Terror's Reach by Tom Bale
|Terror's Reach by Tom Bale|
|Category: General Fiction|
|Reviewer: Louise Laurie|
|Summary: Take an exclusive piece of real estate with a handful of residents and a enviable way of life - what could possibly go wrong? Plenty - when greed, revenge and lots more, play their bloody (literally) part.|
|Buy? Yes||Borrow? Yes|
|Pages: 368||Date: February 2011|
|Publisher: Arrow Books|
|External links: Author's website|
We're on the south coast of England in the middle of a hot summer in a very upmarket enclave, not dissimilar to Sandbanks, along the coast a bit. The locals are going about their business, about their daily lives and Bale obligingly introduces them to us one by one and also gives us an idea of their respective backgrounds, their family members and even some of the house designs ... each home had a private jetty for example.. New money is also apparent along with ostentatious taste. What's also apparent is that trouble's afoot. Big time.
And it's not just an opportunistic robbery (which would, in any case, be pretty useless with all the sophisticated security systems around this area), no, it's a carefully planned team effort. It also includes a cast of undesirables. And they are ruthless to get what they want. Bale has chosen the area's name well - Terror's Reach. And within this thriller-type read there's plenty of characters who are larger than life, with axes to grind etc. For example, there's a Russian multi-millionaire and his meek, little wife, a rich father and a very disturbed son, a man called Joe (well, that's his current name) and so on. It all makes for a good read.
Bale has a very effective line in suspense. Time and time again he'll end a chapter or section just as it was getting to the good bit, to the crunch ... then he'll switch to another character. He'll have his readers in a stew which is great. You could almost call this a book of two halves. The first sets up the plan engineered by this motley bunch of individuals as they infiltrate Terror's Reach by degrees. But in such a smart and exclusive location anything or anyone out of the ordinary, will not go unnoticed. Will the plan work? Is there a plan B? Bale is happy to give his readers all the meticulous details of this master plan. I found that the second part of the book was all about action, action and more action. Hold on to your armchairs for this bit. Lots of frenzied dialogue with half a dozen people trying to speak all at once. It can, at times, be a little too frenetic. A lot of names get bandied about on a regular basis. That's not a criticism but merely a comment on my part. I had no issues and no problem keeping up with the action-packed story.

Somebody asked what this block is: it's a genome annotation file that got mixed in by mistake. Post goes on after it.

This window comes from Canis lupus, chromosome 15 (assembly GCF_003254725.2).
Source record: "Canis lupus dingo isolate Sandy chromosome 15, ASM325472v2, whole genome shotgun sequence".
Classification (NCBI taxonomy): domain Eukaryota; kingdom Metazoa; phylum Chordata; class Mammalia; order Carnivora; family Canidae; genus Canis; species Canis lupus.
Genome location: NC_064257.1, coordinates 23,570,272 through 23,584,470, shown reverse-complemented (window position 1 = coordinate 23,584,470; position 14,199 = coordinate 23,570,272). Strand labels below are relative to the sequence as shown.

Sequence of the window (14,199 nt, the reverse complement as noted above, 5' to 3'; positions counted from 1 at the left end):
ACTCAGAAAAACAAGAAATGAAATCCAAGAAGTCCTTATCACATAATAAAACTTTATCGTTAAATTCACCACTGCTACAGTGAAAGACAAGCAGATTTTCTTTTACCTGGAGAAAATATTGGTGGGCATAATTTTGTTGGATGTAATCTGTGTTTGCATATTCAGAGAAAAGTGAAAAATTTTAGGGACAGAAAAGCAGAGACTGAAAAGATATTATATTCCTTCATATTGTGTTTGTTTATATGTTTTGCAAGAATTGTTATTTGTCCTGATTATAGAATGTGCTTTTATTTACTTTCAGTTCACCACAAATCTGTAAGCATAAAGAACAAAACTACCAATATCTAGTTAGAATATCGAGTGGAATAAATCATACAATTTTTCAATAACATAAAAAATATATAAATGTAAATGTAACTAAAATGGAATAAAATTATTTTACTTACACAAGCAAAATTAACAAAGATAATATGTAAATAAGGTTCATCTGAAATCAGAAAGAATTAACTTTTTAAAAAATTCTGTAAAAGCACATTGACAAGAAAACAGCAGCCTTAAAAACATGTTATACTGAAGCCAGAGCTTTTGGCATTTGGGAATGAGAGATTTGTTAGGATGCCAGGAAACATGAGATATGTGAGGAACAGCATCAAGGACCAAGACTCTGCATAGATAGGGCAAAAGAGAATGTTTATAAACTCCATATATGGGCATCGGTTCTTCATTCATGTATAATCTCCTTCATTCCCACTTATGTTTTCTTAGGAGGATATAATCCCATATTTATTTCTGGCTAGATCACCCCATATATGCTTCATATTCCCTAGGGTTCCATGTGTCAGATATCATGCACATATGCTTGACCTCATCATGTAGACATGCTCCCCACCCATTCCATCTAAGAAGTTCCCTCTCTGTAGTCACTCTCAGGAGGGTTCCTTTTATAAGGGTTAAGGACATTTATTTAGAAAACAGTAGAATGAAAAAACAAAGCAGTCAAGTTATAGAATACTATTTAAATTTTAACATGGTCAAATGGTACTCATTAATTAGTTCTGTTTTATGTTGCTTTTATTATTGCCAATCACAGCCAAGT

I also found Bale's characterisations to be excellent. He mixes up with apparent ease, the rich, the criminal, the underdog, the disaffected ... to very good effect indeed. I also found myself being drawn to some, more than others. Oliver, for example. He is one compelling character and I wanted even more of him. He could easily star in his own novel, in my opinion. For readers of thrillers, this book should tick most of the boxes. A thoroughly good read. Recommended.
I'd like to thank the publishers for sending a copy to The Bookbag.
If this book appeals then you might enjoy The Death of Dalziel by Reginald Hill.
You can read more book reviews or buy Terror's Reach by Tom Bale at Amazon.co.uk.
You can read more book reviews or buy Terror's Reach by Tom Bale at Amazon.com.
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